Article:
Sideboard Cards:
Jace, the Mind Sculptor – came in most matches

Wall of Denial – I never sided more than one copy in, even against the beatdown decks where you would expect them to be good… I felt like these conflicted too much with the excess mass removal (though they seem quite useful against Jund, where you don’t want Day of Judgment)

Celestial Purge – All-star, not surprising.

Day of Judgment / Martial Coup – The next most common cards to come in after Jace, the Mind Sculptor #4. Especially backbreaking for Vampires, Boss Naya, White Weenie, and to a lesser extent, Allies.

Kor Firewalker – I never sided these in. I would like to do a ten game set or so versus Mono-Red, Red-splash-Black, and / or Barely Boros to get a feel of how necessary Kor Firewalker is. I only played versus one Mono-Red deck, and he would have no second game after his Goblins were so dominated by Deft Duelist in the first.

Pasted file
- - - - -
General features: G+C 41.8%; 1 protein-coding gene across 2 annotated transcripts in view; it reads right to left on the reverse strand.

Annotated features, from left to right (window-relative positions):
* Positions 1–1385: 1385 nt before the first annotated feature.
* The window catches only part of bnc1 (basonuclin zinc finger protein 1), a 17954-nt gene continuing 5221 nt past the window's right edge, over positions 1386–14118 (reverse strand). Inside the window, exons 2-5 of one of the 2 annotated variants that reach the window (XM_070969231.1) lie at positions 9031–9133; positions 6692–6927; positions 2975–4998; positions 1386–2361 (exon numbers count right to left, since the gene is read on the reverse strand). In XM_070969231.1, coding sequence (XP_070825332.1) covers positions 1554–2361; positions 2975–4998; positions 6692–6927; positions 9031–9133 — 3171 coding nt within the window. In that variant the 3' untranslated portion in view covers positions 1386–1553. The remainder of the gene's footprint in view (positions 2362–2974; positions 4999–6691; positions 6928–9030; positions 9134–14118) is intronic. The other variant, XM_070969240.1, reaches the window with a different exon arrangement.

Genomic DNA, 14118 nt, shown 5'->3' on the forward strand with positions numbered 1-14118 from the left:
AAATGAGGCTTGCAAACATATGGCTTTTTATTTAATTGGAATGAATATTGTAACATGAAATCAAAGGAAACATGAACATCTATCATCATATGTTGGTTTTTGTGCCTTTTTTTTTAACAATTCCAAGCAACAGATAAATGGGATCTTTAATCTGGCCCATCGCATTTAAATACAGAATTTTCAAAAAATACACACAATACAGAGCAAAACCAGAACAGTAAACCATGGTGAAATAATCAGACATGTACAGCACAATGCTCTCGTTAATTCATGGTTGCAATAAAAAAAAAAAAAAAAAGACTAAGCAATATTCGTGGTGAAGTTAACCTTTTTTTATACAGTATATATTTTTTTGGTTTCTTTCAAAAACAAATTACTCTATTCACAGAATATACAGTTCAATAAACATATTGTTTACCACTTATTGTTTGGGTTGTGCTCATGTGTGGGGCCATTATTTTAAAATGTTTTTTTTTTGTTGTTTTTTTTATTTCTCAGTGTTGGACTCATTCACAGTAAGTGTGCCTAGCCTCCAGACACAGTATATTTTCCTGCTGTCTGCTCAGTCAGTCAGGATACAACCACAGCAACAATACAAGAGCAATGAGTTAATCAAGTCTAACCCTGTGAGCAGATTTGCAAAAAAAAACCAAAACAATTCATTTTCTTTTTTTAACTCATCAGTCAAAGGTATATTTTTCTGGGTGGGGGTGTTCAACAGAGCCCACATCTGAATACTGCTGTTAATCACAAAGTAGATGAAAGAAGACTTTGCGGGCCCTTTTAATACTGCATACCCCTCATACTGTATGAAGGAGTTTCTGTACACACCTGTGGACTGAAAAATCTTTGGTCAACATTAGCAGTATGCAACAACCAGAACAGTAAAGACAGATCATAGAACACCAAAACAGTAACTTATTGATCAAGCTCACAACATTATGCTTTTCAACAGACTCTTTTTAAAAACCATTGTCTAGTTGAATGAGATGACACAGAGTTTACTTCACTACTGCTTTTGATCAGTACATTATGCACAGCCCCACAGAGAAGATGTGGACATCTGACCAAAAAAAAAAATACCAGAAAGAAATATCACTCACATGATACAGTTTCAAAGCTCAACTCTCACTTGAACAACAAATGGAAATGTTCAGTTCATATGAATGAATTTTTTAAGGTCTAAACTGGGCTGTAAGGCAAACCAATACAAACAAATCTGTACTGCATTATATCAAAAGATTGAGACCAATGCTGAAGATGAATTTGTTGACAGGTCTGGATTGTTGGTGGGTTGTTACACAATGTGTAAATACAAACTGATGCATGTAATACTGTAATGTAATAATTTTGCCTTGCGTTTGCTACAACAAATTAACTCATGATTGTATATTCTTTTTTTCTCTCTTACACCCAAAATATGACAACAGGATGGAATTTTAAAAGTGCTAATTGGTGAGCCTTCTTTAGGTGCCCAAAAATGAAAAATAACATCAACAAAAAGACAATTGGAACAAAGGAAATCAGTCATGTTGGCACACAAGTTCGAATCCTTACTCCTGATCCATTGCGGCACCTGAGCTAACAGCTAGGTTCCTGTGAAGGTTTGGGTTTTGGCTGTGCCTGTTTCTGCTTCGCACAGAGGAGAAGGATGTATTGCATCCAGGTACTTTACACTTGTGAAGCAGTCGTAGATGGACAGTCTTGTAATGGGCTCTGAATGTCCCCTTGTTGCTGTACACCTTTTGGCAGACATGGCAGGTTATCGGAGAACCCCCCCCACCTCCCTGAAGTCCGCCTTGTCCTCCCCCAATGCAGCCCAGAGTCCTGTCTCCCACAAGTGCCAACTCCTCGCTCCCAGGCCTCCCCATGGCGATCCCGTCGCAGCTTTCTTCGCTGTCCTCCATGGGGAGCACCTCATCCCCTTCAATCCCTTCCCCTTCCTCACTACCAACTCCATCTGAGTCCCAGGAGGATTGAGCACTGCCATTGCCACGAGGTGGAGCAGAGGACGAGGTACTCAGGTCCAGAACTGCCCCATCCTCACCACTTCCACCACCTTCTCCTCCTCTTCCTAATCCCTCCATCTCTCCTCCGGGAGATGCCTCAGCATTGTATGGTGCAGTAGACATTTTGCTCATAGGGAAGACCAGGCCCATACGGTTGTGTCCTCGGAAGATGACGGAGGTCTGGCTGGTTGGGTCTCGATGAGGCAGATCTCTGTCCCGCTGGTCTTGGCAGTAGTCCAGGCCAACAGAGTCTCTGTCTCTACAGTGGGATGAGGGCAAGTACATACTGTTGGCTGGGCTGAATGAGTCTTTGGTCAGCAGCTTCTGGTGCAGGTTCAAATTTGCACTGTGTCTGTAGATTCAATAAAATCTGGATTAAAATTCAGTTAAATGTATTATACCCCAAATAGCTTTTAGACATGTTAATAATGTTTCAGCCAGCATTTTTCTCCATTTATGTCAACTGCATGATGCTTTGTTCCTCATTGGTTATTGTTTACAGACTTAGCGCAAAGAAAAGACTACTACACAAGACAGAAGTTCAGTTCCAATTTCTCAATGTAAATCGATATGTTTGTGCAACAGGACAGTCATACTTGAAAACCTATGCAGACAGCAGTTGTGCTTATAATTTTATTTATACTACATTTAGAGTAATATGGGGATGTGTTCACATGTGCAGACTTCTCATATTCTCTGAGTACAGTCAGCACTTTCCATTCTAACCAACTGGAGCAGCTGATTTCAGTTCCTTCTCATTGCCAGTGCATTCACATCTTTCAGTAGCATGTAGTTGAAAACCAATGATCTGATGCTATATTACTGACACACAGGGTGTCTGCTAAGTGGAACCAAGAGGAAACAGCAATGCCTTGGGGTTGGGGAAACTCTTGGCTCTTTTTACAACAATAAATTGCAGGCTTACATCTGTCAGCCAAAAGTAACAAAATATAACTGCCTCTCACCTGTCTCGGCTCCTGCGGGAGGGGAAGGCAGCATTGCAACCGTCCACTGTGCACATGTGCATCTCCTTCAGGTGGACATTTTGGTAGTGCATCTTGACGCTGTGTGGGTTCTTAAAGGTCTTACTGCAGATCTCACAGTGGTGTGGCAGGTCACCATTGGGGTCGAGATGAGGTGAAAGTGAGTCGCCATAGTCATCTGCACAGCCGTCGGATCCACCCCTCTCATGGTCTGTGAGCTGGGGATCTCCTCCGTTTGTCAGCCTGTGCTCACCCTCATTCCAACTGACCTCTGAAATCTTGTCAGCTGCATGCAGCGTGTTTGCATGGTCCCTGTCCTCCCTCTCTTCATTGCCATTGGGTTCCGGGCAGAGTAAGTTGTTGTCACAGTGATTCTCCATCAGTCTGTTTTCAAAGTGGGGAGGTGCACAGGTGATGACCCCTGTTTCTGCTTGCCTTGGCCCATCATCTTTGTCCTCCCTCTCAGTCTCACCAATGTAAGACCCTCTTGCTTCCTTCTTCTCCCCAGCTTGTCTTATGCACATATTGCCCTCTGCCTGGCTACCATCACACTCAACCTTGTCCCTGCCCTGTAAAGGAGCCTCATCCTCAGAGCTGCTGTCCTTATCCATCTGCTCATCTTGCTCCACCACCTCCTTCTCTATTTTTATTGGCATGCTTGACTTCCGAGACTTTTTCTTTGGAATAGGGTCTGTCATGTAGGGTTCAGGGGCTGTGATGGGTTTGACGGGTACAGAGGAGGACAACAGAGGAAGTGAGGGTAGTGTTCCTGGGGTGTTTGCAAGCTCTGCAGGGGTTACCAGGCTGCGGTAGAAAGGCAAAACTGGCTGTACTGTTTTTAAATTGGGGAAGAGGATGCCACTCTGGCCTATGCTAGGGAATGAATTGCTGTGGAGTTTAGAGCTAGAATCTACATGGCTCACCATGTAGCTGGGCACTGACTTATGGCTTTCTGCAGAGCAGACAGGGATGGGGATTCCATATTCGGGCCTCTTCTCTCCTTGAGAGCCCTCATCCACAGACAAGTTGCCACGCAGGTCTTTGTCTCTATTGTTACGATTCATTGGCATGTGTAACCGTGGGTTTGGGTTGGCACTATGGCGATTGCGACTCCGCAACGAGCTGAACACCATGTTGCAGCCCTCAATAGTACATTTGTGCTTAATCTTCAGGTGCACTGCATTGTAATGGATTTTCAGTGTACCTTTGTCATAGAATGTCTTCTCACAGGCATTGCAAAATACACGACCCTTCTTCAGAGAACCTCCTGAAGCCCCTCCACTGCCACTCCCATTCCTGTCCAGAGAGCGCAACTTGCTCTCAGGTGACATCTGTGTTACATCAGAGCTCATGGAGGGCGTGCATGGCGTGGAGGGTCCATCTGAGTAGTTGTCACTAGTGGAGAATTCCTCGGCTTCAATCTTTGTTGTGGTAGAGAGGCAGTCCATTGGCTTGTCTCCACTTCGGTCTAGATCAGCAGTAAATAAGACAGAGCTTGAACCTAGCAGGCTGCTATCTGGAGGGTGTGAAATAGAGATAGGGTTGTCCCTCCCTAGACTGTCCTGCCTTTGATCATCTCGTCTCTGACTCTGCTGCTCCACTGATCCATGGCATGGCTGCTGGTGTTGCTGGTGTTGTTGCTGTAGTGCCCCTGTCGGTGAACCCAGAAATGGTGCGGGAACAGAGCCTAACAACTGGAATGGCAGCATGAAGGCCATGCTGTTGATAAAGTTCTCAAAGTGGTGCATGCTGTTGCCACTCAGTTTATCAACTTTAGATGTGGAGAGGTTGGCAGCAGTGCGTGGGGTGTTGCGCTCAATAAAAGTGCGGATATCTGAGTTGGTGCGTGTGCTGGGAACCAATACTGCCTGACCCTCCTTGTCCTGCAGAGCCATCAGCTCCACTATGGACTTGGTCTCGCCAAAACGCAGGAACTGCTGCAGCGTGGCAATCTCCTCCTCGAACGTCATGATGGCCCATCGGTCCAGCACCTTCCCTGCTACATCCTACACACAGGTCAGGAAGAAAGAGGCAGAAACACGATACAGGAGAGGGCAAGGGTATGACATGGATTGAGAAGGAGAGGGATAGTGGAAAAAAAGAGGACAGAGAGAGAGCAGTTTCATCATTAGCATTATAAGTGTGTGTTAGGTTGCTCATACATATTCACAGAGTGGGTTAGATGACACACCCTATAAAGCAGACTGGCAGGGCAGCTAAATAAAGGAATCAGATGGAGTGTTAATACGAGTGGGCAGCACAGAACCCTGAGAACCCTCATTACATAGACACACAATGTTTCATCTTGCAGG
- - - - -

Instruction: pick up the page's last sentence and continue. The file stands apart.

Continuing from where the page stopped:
I think this one might be worth some time investment… Let’s see how Rise of the Eldrazi looks in a few weeks. I could see incorporating more Planeswalkers, such as Gideon Jura.


facebook comments:


#1 OrrinB on 04.06.10 at 6:03 am

Shouldn’t there be some baneslayers in the board?

#2 admin on 04.06.10 at 7:04 am


Don’t you think Baneslayer Angel loses some of its SURPRISE! value if everyone is expecting it to come out of the board?

This is already a creature deck.

I would rather they leave in Terminate for the Baneslayer that never appears than to fulfill their maybe-correct sideboarding strategy.

#3 Frenchy on 04.06.10 at 3:26 pm